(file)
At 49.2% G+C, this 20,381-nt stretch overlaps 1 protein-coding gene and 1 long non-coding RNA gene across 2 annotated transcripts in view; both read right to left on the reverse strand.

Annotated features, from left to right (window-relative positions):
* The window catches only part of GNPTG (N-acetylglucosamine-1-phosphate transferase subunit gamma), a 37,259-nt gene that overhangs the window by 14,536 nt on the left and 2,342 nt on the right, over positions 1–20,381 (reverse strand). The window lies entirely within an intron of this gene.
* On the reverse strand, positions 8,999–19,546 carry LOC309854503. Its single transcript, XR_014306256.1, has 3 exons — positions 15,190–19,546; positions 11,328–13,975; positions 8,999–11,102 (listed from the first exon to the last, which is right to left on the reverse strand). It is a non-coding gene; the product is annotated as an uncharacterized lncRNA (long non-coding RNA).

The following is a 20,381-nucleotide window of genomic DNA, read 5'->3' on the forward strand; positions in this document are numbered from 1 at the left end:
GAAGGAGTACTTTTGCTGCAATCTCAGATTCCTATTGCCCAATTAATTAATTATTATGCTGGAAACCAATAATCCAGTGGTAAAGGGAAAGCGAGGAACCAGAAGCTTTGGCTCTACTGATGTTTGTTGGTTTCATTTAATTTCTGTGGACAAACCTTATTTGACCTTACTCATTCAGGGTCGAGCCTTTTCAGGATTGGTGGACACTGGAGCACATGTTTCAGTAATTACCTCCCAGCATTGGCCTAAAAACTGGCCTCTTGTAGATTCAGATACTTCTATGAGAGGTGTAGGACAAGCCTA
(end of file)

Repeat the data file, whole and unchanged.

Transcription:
At 49.2% G+C, this 20,381-nt stretch overlaps 1 protein-coding gene and 1 long non-coding RNA gene across 2 annotated transcripts in view; both read right to left on the reverse strand.

Annotated features, from left to right (window-relative positions):
* The window catches only part of GNPTG (N-acetylglucosamine-1-phosphate transferase subunit gamma), a 37,259-nt gene that overhangs the window by 14,536 nt on the left and 2,342 nt on the right, over positions 1–20,381 (reverse strand). The window lies entirely within an intron of this gene.
* On the reverse strand, positions 8,999–19,546 carry LOC309854503. Its single transcript, XR_014306256.1, has 3 exons — positions 15,190–19,546; positions 11,328–13,975; positions 8,999–11,102 (listed from the first exon to the last, which is right to left on the reverse strand). It is a non-coding gene; the product is annotated as an uncharacterized lncRNA (long non-coding RNA).

The following is a 20,381-nucleotide window of genomic DNA, read 5'->3' on the forward strand; positions in this document are numbered from 1 at the left end:
GAAGGAGTACTTTTGCTGCAATCTCAGATTCCTATTGCCCAATTAATTAATTATTATGCTGGAAACCAATAATCCAGTGGTAAAGGGAAAGCGAGGAACCAGAAGCTTTGGCTCTACTGATGTTTGTTGGTTTCATTTAATTTCTGTGGACAAACCTTATTTGACCTTACTCATTCAGGGTCGAGCCTTTTCAGGATTGGTGGACACTGGAGCACATGTTTCAGTAATTACCTCCCAGCATTGGCCTAAAAACTGGCCTCTTGTAGATTCAGATACTTCTATGAGAGGTGTAGGACAAGCCTA